At a meeting of his National Security Council last Friday, President Barack Obama was briefed on the Mosul operation as well as upcoming plans for an offensive against Raqqa, the Islamic State’s stronghold in Syria, a senior administration official said. The Mosul plan includes leaving open a western corridor for escaping militants, on the assumption that some can be picked off on the road, while most can be “trapped” in Raqqa, said the official, who spoke on condition of anonymity about the closed-door meeting.
U.S. forces are “postured to interdict” any forces seen leaving the city, a senior Obama administration official said in Washington. “But our assessment is that they’ll fight in Mosul; that’s one of the reasons why we think this will be a pretty lengthy battle.”
In Washington, Obama predicted Tuesday that the Islamic State would ultimately be pushed from Mosul, but also warned that “a difficult fight” was ahead.
While the militants managed to flee previous battles, such as in Fallujah, the official said that “in this case, there are less and less places for them to go, and to get there without it being pretty obvious.” The capture of towns such as Sinjar in Iraq and Shaddadi in Syria, both close to the border, “cut a lot of the main routes” between Iraq and Syria, the official said. “I’m not saying they can’t escape, but it would be less hospitable terrain.”
The repeated delays in mounting an offensive on Mosul have been attributed to the special challenges posed by the city, because of ethnic sensitivities and its sheer size. Iraqi officials estimate that at least 1.2 million residents remain in Mosul, raising fears of civilian casualties as well as a mass exodus. Officials are hastily erecting encampments for fleeing residents around Mosul, with relief workers warning that hundreds of thousands of people could soon become displaced.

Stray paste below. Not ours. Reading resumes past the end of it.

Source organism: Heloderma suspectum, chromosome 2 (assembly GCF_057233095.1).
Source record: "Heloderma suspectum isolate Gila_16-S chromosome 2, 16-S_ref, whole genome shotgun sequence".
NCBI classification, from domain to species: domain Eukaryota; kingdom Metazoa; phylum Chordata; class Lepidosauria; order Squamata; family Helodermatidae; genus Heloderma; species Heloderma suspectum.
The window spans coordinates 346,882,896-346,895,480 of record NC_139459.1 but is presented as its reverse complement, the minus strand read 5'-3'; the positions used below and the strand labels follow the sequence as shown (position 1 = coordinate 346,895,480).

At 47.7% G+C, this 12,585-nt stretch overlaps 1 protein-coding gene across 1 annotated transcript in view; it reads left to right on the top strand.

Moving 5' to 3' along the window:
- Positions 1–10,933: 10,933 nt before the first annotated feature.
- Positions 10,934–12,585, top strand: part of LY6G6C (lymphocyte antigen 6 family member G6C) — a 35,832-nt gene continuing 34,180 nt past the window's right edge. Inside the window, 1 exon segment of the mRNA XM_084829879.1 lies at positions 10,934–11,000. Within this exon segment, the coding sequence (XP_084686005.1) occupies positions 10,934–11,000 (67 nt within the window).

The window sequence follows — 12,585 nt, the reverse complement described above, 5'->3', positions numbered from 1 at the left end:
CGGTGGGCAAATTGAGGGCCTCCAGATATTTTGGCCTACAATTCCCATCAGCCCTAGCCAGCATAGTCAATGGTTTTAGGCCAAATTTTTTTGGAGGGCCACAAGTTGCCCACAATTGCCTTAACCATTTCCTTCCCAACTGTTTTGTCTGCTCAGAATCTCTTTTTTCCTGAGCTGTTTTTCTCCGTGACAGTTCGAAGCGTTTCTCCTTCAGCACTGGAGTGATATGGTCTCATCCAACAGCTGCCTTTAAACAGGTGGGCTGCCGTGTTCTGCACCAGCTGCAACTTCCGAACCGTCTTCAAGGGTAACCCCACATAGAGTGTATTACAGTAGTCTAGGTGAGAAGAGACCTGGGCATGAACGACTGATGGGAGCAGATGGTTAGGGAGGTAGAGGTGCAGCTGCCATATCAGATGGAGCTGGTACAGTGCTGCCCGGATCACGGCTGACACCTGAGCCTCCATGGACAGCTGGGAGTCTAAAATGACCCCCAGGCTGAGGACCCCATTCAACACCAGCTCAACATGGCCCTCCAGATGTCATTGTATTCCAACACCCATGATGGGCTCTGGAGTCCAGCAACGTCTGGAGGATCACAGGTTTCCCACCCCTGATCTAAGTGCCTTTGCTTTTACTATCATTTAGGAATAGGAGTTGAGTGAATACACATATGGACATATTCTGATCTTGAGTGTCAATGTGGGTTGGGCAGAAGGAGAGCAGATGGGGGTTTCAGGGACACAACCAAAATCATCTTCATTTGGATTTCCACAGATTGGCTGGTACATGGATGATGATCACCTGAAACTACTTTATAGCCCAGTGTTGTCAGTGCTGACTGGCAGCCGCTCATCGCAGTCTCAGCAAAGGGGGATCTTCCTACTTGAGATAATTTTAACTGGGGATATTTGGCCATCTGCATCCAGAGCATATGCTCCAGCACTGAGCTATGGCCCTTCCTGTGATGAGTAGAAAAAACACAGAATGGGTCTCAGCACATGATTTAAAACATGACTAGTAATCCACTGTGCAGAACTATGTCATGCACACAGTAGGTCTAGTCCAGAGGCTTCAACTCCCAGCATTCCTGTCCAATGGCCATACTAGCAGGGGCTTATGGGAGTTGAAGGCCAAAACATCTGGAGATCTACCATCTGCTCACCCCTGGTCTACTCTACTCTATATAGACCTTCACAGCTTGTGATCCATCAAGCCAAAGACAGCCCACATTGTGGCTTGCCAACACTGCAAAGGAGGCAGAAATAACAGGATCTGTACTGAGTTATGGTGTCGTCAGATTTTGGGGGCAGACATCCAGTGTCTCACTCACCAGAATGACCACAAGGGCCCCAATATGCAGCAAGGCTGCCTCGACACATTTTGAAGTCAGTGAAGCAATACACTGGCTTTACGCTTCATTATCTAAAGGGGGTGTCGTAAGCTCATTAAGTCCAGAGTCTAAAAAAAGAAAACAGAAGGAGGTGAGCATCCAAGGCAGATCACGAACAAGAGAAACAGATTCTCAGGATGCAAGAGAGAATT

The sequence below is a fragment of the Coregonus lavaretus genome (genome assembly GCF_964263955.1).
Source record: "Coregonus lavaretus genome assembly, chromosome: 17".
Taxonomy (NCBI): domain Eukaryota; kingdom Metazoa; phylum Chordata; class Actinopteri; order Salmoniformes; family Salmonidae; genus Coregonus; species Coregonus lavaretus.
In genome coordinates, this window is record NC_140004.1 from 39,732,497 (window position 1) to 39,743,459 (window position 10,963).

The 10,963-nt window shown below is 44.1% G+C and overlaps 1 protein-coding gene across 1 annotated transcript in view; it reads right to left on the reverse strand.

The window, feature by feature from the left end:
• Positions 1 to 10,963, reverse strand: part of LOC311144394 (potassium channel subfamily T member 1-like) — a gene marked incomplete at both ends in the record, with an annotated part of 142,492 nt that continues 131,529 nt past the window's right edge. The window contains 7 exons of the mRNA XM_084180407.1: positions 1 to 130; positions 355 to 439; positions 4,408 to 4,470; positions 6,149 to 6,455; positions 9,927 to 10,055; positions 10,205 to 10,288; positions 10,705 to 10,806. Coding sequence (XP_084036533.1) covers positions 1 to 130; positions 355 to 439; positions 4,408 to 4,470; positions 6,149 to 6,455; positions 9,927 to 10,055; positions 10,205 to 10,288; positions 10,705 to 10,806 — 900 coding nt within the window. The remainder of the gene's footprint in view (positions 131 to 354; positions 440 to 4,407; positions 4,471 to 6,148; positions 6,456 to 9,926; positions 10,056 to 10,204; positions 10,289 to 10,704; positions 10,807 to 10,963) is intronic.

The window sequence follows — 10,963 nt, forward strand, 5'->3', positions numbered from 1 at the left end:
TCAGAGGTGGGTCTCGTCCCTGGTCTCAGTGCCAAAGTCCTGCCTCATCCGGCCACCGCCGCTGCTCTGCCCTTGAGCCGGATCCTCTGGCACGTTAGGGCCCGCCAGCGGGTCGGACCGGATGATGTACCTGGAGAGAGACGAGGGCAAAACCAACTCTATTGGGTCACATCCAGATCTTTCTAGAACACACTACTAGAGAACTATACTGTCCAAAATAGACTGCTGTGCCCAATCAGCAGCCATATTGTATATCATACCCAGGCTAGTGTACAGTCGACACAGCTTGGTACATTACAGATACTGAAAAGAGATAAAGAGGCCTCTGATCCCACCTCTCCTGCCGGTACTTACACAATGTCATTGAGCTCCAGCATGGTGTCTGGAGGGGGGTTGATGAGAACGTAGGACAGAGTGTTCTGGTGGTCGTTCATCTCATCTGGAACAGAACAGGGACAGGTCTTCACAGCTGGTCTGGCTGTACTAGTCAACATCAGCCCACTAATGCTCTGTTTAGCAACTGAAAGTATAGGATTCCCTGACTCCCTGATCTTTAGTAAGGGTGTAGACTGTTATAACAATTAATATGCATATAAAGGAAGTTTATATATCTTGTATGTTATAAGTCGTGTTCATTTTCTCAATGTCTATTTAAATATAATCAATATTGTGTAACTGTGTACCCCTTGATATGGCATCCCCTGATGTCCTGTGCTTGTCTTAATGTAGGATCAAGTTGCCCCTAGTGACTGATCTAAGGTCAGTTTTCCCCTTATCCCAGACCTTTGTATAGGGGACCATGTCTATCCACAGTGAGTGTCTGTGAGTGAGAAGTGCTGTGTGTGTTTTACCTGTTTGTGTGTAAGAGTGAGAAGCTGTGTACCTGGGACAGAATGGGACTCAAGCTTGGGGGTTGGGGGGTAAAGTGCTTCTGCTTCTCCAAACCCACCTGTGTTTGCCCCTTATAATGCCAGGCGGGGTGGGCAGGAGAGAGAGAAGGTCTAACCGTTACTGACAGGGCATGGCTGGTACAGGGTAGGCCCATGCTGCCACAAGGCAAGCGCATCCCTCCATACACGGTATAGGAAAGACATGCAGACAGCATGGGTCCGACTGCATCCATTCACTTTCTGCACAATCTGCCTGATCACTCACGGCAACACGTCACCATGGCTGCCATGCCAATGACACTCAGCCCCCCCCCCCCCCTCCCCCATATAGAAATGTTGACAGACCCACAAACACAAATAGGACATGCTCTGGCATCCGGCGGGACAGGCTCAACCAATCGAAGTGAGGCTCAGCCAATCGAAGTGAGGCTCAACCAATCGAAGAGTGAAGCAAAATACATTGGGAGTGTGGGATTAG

The disparate forces pushing to play a role in Mosul’s liberation – including peshmerga, Sunni tribal fighters, Iranian-backed Shiite militias and government units supported by the United States – underscore the collective sense of trauma and anger in Iraq as the city has suffered under the brutal reign of the Islamic State since it stormed Mosul early in the summer of 2014.
Despite often-competing agendas, some of the forces have united to take back the militant group’s most prized remaining territory in the country.
But there are fears that any alliances will be only temporary because of competing interests in and around Mosul. Iraqi and U.S. officials have sought to build up a sense of momentum around the battle for Mosul, partly out of concern that rivalries will rise to the fore and hamper the military effort.
U.S. officials say that American troops, numbering more than 5,000 in Iraq, are helping to coordinate logistics, conduct planning and oversee the air campaign, while a smaller number are expected to move forward with Iraqi forces, including the Iraqi army, elite counterterrorism service troops and peshmerga.
Some 3,000 to 5,000 Islamic State fighters are estimated to remain within Mosul, according to Pentagon spokesman Peter Cook said.
In a sign of wider regional fallout from the Mosul battles, Turkey’s foreign minister, Mevlut Cavusoglu, said talks are planned later this week with Iraqi officials over the Turkish military presence in northern Iraq.
NATO member Turkey seeks a bigger role in the fight for Mosul, which is about 50 miles south of the Turkish border. Iraq has demanded that Turkey withdraw troops from a camp in northern Iraq, but Ankara insists it will remain to train local fighters and eventually take part in the Mosul campaign.